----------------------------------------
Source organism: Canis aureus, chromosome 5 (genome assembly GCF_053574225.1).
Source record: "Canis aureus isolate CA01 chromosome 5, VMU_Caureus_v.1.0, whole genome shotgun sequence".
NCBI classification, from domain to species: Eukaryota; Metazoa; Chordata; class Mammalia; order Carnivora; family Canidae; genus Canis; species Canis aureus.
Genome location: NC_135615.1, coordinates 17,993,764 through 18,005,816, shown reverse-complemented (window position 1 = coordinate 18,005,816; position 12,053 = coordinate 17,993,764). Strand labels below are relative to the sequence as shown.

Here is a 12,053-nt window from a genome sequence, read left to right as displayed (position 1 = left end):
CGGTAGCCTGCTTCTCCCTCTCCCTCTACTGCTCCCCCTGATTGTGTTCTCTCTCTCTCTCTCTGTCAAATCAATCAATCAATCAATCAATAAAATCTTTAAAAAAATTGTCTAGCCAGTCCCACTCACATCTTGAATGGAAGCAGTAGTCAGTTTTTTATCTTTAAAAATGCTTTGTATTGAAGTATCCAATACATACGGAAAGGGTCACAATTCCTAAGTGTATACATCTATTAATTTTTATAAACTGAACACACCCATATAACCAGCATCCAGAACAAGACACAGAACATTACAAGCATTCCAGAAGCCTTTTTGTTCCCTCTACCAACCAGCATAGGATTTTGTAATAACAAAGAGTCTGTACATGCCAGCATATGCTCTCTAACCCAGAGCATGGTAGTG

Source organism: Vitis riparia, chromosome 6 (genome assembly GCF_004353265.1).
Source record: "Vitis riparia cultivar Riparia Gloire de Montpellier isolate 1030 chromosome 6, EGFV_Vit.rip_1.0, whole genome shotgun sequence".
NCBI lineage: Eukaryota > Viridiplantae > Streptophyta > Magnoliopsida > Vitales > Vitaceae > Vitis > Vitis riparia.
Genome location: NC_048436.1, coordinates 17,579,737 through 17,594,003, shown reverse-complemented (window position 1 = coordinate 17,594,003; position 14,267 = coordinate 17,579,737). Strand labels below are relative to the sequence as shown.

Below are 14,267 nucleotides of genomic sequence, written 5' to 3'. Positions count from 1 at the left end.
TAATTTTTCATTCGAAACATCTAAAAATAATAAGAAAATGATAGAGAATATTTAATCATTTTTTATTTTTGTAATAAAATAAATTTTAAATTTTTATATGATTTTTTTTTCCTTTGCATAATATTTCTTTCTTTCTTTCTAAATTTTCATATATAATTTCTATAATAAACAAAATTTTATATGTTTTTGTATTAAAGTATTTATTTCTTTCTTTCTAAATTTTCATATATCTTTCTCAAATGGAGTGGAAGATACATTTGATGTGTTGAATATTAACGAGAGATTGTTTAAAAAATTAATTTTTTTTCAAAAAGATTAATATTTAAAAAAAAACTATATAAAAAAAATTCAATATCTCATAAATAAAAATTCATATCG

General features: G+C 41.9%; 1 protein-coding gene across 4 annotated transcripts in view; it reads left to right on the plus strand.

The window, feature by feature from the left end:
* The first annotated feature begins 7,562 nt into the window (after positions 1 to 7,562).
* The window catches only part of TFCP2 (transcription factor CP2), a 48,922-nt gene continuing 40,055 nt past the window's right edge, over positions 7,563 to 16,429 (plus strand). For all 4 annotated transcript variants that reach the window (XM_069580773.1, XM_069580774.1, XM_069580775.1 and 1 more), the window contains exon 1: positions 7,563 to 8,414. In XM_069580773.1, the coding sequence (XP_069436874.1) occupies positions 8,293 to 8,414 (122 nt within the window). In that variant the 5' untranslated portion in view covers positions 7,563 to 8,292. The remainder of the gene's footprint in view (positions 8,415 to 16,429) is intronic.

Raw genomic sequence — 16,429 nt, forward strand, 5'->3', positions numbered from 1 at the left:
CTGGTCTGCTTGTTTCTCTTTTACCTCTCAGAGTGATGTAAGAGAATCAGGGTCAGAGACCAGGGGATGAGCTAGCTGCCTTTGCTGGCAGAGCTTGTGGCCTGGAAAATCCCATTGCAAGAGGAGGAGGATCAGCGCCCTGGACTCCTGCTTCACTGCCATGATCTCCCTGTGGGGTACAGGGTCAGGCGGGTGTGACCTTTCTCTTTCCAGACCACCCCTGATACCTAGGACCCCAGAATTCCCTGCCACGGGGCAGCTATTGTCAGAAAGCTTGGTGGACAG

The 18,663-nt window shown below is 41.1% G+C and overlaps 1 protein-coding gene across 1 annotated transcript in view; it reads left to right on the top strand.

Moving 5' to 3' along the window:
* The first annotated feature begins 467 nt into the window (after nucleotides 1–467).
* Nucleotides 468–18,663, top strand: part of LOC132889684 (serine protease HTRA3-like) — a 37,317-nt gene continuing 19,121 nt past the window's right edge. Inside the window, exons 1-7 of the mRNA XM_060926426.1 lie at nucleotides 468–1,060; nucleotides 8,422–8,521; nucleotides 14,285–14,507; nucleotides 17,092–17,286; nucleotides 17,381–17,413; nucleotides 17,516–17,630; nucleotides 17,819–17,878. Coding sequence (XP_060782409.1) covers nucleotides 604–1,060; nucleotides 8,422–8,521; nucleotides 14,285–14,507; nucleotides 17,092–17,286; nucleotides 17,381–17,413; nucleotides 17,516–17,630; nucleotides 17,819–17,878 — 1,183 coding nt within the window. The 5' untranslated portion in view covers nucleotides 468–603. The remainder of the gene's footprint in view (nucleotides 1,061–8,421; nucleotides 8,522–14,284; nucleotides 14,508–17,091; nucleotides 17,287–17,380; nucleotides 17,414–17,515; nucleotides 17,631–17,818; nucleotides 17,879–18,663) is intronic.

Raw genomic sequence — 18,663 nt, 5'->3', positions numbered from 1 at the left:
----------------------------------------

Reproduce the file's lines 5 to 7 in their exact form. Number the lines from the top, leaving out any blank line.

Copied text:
Here is a 12,053-nt window from a genome sequence, read left to right as displayed (position 1 = left end):
CGGTAGCCTGCTTCTCCCTCTCCCTCTACTGCTCCCCCTGATTGTGTTCTCTCTCTCTCTCTCTGTCAAATCAATCAATCAATCAATCAATAAAATCTTTAAAAAAATTGTCTAGCCAGTCCCACTCACATCTTGAATGGAAGCAGTAGTCAGTTTTTTATCTTTAAAAATGCTTTGTATTGAAGTATCCAATACATACGGAAAGGGTCACAATTCCTAAGTGTATACATCTATTAATTTTTATAAACTGAACACACCCATATAACCAGCATCCAGAACAAGACACAGAACATTACAAGCATTCCAGAAGCCTTTTTGTTCCCTCTACCAACCAGCATAGGATTTTGTAATAACAAAGAGTCTGTACATGCCAGCATATGCTCTCTAACCCAGAGCATGGTAGTG

Source organism: Vitis riparia, chromosome 6 (genome assembly GCF_004353265.1).